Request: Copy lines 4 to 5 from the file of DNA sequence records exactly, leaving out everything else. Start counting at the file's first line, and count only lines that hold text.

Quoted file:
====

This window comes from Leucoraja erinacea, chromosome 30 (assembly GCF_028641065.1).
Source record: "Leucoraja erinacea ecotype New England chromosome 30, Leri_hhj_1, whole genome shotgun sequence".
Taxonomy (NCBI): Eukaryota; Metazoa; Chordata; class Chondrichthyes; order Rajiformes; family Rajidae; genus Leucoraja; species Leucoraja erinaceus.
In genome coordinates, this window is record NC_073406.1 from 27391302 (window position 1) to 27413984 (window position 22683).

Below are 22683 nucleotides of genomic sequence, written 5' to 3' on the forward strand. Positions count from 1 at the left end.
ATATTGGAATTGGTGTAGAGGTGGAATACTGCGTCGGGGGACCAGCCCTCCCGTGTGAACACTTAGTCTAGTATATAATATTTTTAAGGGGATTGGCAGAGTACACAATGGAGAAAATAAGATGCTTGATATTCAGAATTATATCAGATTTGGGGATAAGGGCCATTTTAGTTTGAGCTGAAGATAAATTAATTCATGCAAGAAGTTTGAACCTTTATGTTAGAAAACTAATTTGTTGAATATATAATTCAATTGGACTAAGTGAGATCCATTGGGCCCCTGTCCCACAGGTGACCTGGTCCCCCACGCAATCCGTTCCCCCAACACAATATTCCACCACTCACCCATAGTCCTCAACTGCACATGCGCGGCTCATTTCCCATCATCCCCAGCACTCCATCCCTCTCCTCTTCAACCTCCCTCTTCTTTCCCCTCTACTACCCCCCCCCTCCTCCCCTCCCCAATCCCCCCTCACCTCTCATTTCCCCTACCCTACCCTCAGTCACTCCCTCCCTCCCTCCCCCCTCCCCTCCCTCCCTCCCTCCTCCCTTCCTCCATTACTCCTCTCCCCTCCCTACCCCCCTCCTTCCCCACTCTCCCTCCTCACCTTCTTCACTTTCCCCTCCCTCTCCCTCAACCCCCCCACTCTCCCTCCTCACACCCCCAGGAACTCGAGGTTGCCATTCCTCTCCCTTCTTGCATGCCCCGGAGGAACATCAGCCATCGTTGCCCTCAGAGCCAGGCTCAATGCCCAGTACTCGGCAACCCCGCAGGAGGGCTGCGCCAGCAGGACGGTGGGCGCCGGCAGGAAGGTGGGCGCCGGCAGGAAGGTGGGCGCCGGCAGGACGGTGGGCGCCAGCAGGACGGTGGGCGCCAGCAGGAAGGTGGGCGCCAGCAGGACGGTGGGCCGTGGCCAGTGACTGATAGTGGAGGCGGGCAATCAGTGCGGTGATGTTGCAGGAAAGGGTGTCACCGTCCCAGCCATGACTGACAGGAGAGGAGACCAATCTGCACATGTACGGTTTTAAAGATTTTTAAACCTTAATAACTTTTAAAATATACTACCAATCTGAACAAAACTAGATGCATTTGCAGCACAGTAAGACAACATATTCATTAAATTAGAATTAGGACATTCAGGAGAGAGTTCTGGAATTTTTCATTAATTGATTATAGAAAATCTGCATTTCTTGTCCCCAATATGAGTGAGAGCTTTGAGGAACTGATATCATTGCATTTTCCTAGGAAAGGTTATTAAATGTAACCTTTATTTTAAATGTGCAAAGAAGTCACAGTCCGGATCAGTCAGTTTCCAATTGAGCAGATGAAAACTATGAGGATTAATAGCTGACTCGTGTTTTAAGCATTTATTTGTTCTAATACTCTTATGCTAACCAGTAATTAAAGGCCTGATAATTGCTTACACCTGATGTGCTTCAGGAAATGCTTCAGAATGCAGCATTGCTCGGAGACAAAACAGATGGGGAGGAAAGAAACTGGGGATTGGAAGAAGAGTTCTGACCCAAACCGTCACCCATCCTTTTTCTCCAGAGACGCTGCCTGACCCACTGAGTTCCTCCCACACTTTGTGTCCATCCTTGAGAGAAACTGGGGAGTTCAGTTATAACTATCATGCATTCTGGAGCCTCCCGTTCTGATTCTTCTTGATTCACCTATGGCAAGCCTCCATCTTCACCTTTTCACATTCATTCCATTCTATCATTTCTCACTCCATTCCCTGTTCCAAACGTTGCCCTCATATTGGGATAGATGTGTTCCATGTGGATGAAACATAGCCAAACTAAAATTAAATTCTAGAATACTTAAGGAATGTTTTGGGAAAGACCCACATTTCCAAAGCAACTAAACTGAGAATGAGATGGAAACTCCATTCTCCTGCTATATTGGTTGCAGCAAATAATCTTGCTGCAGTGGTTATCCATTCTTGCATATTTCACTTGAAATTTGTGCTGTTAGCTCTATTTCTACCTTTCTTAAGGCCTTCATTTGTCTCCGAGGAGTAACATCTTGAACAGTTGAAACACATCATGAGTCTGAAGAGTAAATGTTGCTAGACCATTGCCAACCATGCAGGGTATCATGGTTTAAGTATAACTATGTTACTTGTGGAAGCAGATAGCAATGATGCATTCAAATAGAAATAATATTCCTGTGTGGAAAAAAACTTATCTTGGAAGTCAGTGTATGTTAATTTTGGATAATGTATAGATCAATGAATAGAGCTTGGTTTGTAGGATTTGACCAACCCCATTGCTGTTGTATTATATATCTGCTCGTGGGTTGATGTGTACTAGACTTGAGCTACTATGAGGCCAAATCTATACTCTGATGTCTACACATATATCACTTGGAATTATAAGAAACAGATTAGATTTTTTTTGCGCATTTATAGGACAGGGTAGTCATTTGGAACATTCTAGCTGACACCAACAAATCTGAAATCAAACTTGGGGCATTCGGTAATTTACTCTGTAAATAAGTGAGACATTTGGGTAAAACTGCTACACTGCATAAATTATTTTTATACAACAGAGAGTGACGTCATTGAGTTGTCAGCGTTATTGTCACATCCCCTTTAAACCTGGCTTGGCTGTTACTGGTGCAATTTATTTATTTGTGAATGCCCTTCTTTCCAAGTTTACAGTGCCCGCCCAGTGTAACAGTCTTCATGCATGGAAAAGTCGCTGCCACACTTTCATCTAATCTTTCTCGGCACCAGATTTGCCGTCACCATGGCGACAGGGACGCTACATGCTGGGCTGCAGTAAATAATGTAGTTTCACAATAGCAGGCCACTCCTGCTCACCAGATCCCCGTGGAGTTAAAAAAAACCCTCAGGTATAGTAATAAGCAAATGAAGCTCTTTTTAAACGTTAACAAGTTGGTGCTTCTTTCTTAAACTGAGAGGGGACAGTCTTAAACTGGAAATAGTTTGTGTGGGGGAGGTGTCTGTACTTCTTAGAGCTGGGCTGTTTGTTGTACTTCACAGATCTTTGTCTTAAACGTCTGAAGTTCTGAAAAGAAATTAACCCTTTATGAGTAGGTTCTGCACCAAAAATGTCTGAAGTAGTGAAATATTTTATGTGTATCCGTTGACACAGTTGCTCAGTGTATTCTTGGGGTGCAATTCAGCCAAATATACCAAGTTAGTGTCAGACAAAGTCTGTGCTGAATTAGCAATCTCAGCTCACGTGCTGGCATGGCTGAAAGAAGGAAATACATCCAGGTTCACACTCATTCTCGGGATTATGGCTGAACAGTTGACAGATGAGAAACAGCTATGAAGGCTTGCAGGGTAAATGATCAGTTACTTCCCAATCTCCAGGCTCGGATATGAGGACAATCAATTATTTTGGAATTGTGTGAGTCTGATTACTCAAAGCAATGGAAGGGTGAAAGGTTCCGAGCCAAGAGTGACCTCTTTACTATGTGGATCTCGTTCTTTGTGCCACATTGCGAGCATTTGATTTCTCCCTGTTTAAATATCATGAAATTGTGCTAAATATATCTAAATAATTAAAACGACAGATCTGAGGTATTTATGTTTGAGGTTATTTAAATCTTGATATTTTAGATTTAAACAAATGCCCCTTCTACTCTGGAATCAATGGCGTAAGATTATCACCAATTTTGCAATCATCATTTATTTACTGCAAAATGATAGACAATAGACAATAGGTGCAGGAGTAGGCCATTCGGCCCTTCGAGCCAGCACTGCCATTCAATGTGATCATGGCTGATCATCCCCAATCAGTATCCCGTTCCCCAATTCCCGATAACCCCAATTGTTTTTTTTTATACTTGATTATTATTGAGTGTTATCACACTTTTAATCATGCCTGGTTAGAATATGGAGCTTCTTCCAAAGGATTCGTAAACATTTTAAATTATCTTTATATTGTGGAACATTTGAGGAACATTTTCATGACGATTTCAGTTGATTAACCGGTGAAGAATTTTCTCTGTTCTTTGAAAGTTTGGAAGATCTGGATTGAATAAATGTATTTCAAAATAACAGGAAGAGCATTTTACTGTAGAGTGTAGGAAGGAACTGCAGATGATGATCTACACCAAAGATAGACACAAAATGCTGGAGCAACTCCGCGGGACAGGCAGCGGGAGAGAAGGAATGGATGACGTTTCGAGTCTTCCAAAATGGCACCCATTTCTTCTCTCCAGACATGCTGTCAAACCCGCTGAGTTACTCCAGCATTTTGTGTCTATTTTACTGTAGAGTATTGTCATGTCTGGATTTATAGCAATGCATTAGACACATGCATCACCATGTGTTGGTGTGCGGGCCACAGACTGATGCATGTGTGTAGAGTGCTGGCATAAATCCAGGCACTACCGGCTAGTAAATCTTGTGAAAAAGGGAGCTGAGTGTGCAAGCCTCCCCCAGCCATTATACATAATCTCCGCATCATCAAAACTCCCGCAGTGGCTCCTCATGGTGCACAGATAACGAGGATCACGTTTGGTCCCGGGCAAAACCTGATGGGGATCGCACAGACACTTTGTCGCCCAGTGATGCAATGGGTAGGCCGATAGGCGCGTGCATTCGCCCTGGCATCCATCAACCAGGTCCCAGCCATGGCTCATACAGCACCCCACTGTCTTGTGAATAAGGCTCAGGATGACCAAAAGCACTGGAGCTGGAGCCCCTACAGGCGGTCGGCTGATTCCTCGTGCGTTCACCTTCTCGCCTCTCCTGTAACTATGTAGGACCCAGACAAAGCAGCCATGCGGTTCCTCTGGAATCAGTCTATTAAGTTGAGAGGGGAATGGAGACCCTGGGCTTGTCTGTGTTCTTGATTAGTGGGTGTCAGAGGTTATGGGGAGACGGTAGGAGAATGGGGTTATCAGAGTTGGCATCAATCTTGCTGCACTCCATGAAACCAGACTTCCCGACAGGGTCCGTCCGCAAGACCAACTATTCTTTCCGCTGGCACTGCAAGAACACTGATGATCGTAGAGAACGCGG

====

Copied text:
In genome coordinates, this window is record NC_073406.1 from 27391302 (window position 1) to 27413984 (window position 22683).

Below are 22683 nucleotides of genomic sequence, written 5' to 3' on the forward strand. Positions count from 1 at the left end.